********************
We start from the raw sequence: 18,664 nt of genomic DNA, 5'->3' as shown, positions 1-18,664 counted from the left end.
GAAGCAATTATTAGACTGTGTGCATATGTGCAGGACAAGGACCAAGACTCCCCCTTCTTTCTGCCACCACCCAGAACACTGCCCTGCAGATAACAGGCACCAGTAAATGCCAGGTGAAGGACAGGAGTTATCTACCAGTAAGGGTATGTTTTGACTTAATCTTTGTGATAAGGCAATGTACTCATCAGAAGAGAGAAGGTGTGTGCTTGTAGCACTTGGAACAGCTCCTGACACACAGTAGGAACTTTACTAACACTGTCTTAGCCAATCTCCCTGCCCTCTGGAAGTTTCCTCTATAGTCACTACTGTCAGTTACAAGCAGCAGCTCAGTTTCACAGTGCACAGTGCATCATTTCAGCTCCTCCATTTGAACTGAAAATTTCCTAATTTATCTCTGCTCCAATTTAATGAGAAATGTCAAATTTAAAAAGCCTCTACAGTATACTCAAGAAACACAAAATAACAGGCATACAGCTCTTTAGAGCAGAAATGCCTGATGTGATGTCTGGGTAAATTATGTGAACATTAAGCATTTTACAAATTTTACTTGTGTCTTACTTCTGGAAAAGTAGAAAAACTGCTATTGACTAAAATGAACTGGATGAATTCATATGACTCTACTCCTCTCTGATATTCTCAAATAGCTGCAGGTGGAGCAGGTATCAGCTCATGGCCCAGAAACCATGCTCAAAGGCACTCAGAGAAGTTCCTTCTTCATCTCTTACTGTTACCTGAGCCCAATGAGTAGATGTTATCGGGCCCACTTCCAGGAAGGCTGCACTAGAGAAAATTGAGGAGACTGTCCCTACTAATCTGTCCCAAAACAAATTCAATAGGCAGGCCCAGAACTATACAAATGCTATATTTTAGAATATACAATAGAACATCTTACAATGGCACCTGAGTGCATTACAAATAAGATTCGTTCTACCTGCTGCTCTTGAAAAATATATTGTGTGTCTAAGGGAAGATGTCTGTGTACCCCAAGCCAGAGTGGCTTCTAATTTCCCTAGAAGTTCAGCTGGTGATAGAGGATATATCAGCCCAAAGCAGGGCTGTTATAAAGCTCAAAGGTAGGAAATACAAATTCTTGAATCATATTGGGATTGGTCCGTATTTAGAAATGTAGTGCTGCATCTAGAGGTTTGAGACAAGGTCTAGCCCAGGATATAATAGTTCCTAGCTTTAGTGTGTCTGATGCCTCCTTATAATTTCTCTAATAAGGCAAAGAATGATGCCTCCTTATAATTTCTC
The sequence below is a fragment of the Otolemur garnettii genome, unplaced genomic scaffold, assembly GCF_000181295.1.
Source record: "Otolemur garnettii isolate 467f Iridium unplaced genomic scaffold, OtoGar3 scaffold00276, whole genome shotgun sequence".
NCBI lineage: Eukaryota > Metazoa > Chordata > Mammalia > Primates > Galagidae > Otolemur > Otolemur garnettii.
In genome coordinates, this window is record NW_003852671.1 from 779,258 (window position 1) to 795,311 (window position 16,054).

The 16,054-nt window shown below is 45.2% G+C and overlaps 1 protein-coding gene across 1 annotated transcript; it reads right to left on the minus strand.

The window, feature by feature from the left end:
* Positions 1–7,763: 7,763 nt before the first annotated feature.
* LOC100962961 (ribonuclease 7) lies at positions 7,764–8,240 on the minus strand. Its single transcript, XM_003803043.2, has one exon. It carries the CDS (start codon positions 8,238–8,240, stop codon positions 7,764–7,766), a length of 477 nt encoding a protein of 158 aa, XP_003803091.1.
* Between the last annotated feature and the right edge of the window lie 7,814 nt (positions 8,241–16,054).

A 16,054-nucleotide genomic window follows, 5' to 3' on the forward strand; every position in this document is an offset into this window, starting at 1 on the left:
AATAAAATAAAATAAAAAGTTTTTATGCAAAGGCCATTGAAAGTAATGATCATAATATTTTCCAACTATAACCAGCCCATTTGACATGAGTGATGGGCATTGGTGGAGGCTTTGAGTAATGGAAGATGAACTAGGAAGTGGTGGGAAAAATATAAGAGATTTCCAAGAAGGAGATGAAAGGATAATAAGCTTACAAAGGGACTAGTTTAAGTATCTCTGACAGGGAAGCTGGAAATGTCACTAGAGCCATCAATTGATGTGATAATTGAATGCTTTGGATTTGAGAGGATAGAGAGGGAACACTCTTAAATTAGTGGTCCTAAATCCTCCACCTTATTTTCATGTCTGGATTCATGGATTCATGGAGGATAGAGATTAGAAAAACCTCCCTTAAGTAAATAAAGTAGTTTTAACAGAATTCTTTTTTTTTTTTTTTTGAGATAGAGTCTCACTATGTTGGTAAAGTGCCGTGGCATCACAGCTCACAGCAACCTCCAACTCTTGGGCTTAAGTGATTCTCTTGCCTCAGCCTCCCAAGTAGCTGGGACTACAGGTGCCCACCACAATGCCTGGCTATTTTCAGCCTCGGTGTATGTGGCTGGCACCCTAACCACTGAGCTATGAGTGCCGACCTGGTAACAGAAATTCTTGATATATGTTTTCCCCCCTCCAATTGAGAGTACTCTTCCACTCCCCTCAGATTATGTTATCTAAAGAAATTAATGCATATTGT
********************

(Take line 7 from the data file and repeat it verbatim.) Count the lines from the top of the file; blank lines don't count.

The 16,054-nt window shown below is 45.2% G+C and overlaps 1 protein-coding gene across 1 annotated transcript; it reads right to left on the minus strand.